But David’s evil behavior didn’t stop with his despising God’s counsel. Once David decided he was the one to make all the decisions, he resorted to violence to get what he wanted. Nathan reminded David that God had watched as he took Uriah’s wife Bathsheba with “a sword.” And then Nathan said, “But you wouldn’t use your own sword to do the evil deed, you used the sword of the enemy of God, the Ammonites, to get what you wanted.” How cowardly for the once mighty David. When he disrespected God, he fell so low he used somebody else, a “hit-man” so to speak, to wipe out what was in his way of getting what he wanted for himself. And all of this was done in plain sight of his Father who had put him on the throne; given him houses and lands; and given him a family and a place of security after years of wandering in the mountains. Yes, God had been gracious to David and what did our Father get back in return? Evil action from one who had been so blessed. Contempt for God’s kindness. Aloofness for God’s love. Disdain for God’s mercy. And as Nathan pointed out to David, “You did all this evil in God’s sight!” God saw it all!
Just imagine for a moment with me how God must have felt when He watched how His love was betrayed and His kindness disrespected. I want us to think about this, not to discourage us, for in my own life I have behaved no better than David more times than I’d like to admit. And no, I haven’t murdered anyone physically, but I know in my heart that there lurks those same “evil” qualities that have caused me at times to “despise the commandment of God.” Maybe you can relate to what I’m saying. And it is for this reason I want us clearly to recognize the fact that David fell to the lowest of levels because it will help us appreciate with more grateful hearts the heights to which our compassionate Father lifted him when he repented.
J. B. Phillips wrote, “People will never take evil seriously nor even see much need to tap the resources of God until they join in with the costly redemptive purposes of love.” This is the story of David and Bathsheba. A story of how far we can fall when we “despise” our Father’s advice and how high He will lift us when we return to Him.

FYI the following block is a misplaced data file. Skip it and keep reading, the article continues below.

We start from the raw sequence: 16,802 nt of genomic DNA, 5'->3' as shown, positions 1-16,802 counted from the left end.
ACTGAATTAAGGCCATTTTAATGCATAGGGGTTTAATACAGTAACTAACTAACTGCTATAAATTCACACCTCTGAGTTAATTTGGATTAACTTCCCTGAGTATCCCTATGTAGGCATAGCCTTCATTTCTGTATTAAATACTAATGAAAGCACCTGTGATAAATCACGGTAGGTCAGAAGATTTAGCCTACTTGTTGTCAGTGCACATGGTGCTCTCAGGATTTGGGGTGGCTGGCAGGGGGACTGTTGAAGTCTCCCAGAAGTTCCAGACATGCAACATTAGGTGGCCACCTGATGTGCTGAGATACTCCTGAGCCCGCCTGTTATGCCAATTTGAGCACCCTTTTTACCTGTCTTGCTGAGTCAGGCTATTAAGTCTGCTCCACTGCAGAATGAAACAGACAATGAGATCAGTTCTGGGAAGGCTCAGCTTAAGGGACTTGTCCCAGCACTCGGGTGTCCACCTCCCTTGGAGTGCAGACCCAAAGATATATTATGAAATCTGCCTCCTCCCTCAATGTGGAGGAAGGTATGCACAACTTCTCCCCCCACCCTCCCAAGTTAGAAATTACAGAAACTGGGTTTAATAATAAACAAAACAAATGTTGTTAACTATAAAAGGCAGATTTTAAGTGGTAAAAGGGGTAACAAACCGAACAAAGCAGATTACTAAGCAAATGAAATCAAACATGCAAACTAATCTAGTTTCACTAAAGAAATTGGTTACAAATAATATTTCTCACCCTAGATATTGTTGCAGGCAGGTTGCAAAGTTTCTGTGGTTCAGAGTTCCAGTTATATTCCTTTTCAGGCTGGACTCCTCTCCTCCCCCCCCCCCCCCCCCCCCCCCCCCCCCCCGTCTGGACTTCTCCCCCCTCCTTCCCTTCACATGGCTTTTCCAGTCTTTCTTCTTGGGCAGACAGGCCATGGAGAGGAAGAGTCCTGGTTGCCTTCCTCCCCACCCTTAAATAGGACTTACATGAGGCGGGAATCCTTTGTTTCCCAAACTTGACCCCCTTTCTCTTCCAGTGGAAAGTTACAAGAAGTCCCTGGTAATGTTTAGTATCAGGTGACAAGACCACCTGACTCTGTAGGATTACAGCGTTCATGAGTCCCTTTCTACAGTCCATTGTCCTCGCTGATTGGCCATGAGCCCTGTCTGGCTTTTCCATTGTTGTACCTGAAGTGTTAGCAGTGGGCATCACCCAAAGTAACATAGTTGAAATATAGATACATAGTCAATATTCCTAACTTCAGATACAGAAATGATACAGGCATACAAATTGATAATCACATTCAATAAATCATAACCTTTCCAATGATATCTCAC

“The terms for “salvation” in many languages are derived from roots like salvus, saos, whole…which all designate health, the opposite of disintegration and disruption.”
Roused By the Prowl of Grace
“My need is great as hope,
my longing, fierce as wonder,
and I stumble toward you,
drawn by the light of your promise,
roused by the prowl of your grace
in the far country haunt of my soul.
rush to embrace this prodigal me, O God.
Listen to my still-not-trusting babble
and help me accept my way home to you.
Save me from the shadowy, stifling folds
and give me a stunning glimpse
of some light-splattered possibility
to race my blood
and lump my throat.
of life’s struggles,
of its pleasure,
and from the illusion
that they’re separable.
Awe me into awareness
that I am one of the wonderment
of only human muddling beings,
a mix of treachery, reverence, mercy,
of grab, gift, gender, want, and whim
of live, meanness, confusing views
which roll around me, and within,
so as I would no more deny
the holy bafflement of me,
so would I deny no one their place
in my heart, or yours,
or in the just community
or the covenant of grace.
Deepen me, then, in wisdom that defies
the conspiracy of privilege,
the trap of dogmatic closure,
the lure of biases that enslave,
and distinguishes joy from success,
treasure from wealth,
meaning from busy-ness,
love from possession,
peace from comfort
release me from my victim’s cramp
to the discipline of freedom,
the passion of bold choice,
the dare of bold choice,
the courage of an honest voice
and to the faithful, dicey pressing on,
through a way I can’t quite see,
toward the home I never reach,
and the whole I’ll only be
who, even now,
is pressing home to me.”
Wrestling The Light
Dorothy Valcấrcel, Author
When A Woman Meets Jesus
.S. My book, When A Woman Meets Jesus, is available wherever books are sold and on the internet at www.amazon.com, and www.Christianbook.com, or by calling toll-free,
1-800-Christian. You may also call Transformation Garden at 602-368-1245.
For more from Dorothy, please visit transformationgarden.com.